There are many anecdotes of captive hummingbirds living for similar periods, so this seems accurate.
Protection from predators is the obvious reason why birds in captivity tend to live longer, though the difference between the lifespan of wild and captive hummingbirds is not as wide as it is with other birds. For example, some wild crows might only live for around 6 to 8 years in the wild, but some captive crows have lived way beyond the age of 30, with one allegedly achieving the ripe old age of 59.
The Black-chinned Hummingbird (Archilochus alexandri), is the oldest recorded hummingbird that lived in captivity
It wouldn't be fair to say that hummingbirds live short lives. For their size and pace of life, hummingbirds actually live for a very long time.
The life expectancy of an average hummingbird is not so different to that of many thousands of species of birds. Many small Passerine birds only live for around five years, and some, like the Common starling, only live for around 2 to 3 years.
Considering how fast and furious a hummingbird's life is, they actually live long lives, especially in the case of the longest-lived species.
The relatively short lives of hummingbirds can be partly explained by their fast metabolisms. Due to their small size, hummingbirds have an exceptionally high surface area to volume ratio. Since hummingbird hearts are so small compared to their surface area, they require an extreme amount of energy to stay warm.
Their small size also makes flight very strenuous as they must flap their wings many times to create uplift, much like an insect. Hummingbirds can flap their wings some 50 times a second, creating enough lift to travel at a speed of over 50mph in some species.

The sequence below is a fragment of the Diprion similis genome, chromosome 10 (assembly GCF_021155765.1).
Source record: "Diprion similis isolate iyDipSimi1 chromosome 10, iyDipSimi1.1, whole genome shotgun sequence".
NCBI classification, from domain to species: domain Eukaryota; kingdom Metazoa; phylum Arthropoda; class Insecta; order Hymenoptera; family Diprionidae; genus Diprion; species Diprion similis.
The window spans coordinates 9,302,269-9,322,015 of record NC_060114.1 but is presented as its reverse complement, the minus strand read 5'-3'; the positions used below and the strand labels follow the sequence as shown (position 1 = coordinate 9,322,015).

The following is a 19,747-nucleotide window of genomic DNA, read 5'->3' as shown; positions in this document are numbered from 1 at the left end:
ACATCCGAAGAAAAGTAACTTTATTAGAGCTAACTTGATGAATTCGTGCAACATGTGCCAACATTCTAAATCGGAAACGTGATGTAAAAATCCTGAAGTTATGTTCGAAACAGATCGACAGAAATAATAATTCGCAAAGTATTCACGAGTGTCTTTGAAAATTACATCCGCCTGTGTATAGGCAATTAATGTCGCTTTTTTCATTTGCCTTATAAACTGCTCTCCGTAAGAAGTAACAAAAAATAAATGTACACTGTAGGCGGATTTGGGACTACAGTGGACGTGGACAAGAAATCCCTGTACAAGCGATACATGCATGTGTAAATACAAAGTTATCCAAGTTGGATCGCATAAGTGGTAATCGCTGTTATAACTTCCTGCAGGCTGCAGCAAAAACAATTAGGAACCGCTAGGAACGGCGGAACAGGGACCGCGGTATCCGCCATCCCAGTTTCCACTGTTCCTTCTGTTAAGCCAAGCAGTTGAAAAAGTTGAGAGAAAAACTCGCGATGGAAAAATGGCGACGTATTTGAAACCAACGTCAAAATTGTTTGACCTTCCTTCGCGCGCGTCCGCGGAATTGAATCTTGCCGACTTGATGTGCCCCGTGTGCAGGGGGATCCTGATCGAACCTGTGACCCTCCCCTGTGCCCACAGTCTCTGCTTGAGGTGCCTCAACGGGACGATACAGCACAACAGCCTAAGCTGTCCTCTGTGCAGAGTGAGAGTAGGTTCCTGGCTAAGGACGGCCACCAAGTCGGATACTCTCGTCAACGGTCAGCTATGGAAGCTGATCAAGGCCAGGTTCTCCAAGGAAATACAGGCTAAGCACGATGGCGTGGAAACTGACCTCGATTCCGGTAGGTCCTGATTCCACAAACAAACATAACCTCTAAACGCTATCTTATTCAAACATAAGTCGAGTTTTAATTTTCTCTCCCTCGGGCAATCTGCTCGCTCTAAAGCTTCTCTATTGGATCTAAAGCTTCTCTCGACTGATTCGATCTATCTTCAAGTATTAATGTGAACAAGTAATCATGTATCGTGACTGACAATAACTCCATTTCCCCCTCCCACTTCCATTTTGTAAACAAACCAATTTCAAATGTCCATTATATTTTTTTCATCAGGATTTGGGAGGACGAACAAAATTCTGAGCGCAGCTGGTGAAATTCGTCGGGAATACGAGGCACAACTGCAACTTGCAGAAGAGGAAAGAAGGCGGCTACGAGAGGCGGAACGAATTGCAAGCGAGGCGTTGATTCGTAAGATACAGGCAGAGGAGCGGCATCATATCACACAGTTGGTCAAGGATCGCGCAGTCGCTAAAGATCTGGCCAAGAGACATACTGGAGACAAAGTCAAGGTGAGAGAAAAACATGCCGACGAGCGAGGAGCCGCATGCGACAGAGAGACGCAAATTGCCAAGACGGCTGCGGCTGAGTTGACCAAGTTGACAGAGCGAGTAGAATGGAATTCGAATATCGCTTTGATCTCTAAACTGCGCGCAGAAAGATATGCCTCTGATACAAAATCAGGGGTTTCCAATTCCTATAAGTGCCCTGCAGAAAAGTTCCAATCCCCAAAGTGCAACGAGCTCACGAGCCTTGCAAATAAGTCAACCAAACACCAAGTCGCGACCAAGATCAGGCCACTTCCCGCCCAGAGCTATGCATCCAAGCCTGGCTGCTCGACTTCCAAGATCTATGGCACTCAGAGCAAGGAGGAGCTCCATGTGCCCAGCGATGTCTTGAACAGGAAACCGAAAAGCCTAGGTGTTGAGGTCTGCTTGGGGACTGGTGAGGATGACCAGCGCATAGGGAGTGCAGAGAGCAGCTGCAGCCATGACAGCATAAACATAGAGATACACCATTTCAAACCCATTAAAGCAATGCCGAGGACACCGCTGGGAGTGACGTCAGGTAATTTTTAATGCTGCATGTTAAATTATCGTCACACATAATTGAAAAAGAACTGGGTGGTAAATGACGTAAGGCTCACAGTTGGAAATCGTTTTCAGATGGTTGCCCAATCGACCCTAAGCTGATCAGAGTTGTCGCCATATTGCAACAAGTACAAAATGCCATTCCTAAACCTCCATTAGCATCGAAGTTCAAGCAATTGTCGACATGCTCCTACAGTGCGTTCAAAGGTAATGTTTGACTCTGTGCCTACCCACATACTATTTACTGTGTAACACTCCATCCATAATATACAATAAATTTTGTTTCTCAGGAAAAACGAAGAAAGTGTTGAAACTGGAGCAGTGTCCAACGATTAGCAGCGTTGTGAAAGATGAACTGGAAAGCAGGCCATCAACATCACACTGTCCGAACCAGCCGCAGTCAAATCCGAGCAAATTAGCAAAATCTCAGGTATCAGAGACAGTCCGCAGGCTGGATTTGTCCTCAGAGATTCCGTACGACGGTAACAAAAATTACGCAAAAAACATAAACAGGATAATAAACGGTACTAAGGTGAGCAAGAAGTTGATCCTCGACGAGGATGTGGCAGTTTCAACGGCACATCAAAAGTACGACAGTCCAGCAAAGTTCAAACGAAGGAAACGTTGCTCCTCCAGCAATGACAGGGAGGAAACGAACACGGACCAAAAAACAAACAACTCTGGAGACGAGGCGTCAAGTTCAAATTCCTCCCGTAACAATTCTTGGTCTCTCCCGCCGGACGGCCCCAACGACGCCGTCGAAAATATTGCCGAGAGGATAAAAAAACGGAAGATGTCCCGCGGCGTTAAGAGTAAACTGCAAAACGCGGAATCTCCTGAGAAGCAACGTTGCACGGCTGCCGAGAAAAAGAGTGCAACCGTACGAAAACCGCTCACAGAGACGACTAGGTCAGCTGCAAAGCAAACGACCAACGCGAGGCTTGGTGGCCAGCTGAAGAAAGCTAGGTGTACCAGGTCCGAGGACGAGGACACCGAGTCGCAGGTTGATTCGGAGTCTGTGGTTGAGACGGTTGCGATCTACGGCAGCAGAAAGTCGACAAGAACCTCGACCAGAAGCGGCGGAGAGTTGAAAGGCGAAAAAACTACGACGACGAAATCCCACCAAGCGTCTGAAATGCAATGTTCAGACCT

Anna’s hummingbirds have the highest length-specific velocity of any animal on the planet - they can travel 385 times their body length in just one second. For comparison, a Cheetah can travel just 16 body lengths in one second.
Anna's Hummingbird (Calypte anna) male, in flight
Estimates suggest that an average hummingbird’s daily diet is equivalent to 150,000 human calories, which would be like drinking your own body weight in sugary drinks!
To sustain their incredible metabolism, hummingbird hearts can beat over 1,000 times per minute. Over an average lifespan of 5 years, a hummingbird’s heart will beat some 2,628,000,000 times - roughly 2.5 billion. But many hummingbirds live for much longer than 5 years, meaning their heart might beat over 5 billion times in one lifetime.
Over an average human’s lifespan, our hearts also beat around 2.5 billion times - despite their short lives, a hummingbird’s heart actually beats as many times as a human’s heart, or sometimes even double.